Townshend Acts, a series of laws enacted in 1767 by the British Parliament. Three of the four acts dealt with the American colonies; they expanded British control, causing an immediate and bitter reaction in America and thus hastening the American Revolution. The measures were sponsored by Charles Townshend, chancellor of the exchequer.

The most bitterly opposed act, the Townshend Duty Act, placed a tax on glass, lead, paint, paper, and tea imported into the colonies. The revenue derived from the new tax was to be used to pay British colonial officials. This act was passed to gain revenue lost through the repeal of the Stamp Act and to demonstrate Parliament's right to tax the colonies. A second measure established a board of customs commissioners to collect the revenue. A third act suspended the lawmaking powers of the New York legislature because it had failed to comply fully with the Quartering Act of 1765, which required each colony to supply British troops in its territory with food and shelter.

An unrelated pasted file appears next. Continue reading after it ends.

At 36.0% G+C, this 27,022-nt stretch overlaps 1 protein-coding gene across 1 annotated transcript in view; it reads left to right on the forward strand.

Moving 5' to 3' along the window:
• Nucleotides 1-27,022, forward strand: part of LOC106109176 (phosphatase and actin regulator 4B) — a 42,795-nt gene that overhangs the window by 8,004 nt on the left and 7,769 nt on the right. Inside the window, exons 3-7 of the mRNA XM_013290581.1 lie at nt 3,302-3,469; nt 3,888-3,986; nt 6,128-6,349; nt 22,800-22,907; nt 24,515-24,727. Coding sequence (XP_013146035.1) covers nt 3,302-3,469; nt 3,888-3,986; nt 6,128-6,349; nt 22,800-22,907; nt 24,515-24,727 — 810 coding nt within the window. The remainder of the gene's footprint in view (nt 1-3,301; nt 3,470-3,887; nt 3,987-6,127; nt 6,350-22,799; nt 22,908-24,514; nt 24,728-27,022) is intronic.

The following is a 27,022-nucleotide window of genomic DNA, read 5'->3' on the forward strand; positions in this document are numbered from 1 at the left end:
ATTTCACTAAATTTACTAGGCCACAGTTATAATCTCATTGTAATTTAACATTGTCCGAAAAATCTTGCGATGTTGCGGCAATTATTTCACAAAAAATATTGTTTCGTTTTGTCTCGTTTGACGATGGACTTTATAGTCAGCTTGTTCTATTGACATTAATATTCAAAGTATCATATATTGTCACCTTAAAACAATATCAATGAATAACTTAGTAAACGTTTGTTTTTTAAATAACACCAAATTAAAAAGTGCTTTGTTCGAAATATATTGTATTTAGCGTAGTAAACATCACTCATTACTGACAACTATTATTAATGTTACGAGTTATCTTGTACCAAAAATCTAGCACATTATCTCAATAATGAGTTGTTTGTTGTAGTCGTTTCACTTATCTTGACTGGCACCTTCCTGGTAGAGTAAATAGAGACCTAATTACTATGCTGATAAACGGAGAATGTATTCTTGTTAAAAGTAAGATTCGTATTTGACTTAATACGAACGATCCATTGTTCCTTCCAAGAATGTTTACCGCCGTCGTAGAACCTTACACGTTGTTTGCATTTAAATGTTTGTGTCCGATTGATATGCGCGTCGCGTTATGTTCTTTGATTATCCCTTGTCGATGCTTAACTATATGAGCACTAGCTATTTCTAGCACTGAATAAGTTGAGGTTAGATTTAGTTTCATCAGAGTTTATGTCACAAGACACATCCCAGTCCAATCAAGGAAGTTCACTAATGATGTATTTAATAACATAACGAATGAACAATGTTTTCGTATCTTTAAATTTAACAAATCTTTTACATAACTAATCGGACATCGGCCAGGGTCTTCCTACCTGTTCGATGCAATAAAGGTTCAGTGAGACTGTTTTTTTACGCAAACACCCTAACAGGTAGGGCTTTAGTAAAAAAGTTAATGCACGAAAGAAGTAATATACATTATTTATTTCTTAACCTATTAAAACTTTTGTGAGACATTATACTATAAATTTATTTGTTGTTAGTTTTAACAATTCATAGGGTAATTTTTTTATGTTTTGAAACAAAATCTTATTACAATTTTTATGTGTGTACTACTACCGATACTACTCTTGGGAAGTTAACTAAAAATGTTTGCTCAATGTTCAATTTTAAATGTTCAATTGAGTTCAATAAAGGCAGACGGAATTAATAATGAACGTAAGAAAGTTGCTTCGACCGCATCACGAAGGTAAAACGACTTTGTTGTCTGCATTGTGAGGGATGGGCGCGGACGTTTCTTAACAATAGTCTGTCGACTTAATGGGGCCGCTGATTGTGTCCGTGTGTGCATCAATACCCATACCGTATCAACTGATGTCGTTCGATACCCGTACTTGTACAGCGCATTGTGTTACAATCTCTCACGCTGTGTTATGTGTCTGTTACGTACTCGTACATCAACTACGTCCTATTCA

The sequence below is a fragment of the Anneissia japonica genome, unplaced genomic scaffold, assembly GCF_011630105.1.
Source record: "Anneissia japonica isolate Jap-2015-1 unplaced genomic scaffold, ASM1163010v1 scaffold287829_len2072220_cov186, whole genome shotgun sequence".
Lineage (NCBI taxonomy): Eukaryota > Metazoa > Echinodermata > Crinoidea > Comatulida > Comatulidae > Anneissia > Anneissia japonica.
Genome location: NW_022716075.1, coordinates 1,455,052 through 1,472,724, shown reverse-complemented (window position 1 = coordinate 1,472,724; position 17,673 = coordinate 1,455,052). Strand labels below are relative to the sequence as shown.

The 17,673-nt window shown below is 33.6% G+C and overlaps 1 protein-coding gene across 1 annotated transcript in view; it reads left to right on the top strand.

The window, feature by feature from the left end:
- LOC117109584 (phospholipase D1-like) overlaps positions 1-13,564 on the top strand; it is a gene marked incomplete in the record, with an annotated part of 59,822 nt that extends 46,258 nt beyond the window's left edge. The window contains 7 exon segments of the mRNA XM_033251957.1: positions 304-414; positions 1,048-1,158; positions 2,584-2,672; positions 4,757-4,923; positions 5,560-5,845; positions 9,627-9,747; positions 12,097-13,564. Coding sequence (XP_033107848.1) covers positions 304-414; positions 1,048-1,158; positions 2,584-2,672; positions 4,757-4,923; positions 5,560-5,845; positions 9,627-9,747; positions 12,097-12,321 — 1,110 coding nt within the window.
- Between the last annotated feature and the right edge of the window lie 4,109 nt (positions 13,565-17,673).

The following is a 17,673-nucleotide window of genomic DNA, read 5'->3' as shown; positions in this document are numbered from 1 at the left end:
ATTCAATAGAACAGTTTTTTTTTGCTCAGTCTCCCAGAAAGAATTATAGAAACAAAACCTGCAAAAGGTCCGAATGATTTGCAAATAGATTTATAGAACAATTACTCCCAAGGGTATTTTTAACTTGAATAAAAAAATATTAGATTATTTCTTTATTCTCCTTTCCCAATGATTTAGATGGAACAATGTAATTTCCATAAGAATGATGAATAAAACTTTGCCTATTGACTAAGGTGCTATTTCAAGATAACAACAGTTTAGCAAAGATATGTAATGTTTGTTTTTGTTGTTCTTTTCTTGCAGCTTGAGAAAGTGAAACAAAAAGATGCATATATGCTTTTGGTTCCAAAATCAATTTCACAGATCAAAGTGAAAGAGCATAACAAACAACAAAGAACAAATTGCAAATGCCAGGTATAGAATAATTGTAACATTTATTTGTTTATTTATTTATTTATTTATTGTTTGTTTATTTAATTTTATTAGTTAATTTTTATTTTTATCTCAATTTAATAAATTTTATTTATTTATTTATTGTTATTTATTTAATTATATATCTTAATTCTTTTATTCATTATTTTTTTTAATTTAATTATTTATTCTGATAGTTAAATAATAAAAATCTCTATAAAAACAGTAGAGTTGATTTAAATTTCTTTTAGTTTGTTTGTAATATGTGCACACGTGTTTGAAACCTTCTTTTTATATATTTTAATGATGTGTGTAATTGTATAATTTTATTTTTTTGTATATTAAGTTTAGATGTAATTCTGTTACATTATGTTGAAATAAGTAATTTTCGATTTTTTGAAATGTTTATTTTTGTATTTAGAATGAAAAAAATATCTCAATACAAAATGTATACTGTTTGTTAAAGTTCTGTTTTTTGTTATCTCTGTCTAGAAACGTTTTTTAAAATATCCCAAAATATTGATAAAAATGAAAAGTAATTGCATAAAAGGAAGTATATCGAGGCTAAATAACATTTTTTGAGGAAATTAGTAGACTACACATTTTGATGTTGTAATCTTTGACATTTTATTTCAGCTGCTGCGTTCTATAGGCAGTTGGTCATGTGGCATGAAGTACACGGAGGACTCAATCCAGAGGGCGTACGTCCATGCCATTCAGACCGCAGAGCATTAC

The colonists were incensed by what they considered to be unconstitutional measures. Many merchants and planters entered into nonimportation agreements, refusing to buy any of the taxed items. The tensions created by the presence of British troops in Boston, sent there to protect customs commissioners who enforced the laws, led to the Boston Massacre in 1770. That year all import duties, except the tax on tea, were repealed. Objections to the tea tax eventually resulted in the Boston Tea Party, 1773.